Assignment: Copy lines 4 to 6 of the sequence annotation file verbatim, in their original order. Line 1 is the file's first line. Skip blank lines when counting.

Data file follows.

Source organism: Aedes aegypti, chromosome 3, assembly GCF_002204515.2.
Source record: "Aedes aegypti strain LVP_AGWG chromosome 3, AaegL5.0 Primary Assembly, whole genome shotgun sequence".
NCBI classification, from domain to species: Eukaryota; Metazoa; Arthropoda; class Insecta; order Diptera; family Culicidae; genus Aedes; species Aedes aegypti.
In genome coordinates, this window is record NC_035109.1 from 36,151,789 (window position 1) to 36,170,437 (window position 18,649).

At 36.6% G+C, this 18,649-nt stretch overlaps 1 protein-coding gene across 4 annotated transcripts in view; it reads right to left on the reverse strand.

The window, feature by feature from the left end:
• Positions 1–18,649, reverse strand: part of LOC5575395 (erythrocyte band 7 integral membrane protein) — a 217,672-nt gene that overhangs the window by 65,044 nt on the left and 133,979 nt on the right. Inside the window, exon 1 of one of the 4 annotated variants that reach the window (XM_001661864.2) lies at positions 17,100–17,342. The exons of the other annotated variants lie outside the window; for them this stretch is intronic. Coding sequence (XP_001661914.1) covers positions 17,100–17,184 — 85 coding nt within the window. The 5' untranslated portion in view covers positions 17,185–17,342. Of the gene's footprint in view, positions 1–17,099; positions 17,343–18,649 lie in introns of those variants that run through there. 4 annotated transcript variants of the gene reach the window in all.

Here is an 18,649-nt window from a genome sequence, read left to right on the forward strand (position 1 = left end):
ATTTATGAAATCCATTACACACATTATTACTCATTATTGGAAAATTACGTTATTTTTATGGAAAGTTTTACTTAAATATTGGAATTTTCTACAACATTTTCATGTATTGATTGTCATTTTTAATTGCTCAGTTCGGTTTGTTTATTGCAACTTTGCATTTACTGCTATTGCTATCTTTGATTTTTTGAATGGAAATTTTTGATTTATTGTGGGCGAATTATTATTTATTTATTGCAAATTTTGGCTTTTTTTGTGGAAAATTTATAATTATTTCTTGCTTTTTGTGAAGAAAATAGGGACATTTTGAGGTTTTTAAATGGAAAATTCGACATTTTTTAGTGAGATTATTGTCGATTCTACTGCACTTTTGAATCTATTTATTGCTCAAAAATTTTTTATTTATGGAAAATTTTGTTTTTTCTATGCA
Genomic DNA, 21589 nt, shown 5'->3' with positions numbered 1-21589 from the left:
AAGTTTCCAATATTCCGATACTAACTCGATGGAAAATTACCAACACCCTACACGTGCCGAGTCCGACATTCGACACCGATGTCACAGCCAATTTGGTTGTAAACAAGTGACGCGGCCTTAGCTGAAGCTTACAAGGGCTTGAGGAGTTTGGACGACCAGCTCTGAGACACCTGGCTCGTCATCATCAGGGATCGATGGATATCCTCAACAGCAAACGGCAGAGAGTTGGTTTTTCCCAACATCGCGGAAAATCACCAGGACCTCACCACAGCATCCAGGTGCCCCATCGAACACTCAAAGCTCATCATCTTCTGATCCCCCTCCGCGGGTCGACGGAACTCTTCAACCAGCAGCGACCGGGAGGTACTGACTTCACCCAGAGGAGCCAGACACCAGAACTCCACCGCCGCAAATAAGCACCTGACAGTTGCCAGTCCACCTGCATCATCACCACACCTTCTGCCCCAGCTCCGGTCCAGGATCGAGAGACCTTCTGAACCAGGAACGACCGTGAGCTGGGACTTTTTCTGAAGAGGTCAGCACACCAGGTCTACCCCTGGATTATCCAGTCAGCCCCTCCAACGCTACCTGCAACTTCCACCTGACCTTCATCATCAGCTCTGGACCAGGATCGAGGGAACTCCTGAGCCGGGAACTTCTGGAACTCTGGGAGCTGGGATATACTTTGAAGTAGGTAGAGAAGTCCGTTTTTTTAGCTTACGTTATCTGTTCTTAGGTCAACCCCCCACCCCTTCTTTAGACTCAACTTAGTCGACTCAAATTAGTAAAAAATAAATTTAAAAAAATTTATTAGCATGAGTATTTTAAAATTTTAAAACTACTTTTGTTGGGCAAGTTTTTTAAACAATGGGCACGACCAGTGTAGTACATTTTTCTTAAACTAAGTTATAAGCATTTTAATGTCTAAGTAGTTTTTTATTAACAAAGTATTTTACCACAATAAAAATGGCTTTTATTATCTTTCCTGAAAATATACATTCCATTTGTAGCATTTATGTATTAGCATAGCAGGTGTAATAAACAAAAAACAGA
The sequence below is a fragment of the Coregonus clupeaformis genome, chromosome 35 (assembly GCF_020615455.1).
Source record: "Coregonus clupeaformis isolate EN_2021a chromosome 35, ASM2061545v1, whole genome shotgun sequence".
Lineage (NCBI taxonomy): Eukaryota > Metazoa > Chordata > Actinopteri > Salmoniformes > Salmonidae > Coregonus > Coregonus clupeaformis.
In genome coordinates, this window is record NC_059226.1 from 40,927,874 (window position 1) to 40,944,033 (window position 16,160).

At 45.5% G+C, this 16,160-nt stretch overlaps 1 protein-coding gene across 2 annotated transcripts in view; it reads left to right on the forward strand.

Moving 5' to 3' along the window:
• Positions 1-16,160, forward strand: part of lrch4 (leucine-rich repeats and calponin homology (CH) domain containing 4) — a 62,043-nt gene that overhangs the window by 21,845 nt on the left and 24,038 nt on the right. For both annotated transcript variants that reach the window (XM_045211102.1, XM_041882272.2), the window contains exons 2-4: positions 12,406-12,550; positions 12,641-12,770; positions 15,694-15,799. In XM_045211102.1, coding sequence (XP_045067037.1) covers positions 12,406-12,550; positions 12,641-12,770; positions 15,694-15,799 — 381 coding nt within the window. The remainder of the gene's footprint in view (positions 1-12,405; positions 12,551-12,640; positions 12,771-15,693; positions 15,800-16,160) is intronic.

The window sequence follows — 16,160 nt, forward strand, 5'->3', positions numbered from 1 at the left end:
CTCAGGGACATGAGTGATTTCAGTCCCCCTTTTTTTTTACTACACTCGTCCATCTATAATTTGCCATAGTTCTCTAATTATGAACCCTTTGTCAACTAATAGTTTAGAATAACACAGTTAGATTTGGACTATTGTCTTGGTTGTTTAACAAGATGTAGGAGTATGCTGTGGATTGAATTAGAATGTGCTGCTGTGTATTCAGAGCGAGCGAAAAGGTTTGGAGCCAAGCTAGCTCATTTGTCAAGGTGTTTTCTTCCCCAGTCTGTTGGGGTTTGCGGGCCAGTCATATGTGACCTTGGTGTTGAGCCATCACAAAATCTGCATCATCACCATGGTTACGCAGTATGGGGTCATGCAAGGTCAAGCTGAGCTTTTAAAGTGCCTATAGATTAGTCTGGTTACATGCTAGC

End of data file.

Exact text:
In genome coordinates, this window is record NC_035109.1 from 36,151,789 (window position 1) to 36,170,437 (window position 18,649).

At 36.6% G+C, this 18,649-nt stretch overlaps 1 protein-coding gene across 4 annotated transcripts in view; it reads right to left on the reverse strand.

The window, feature by feature from the left end: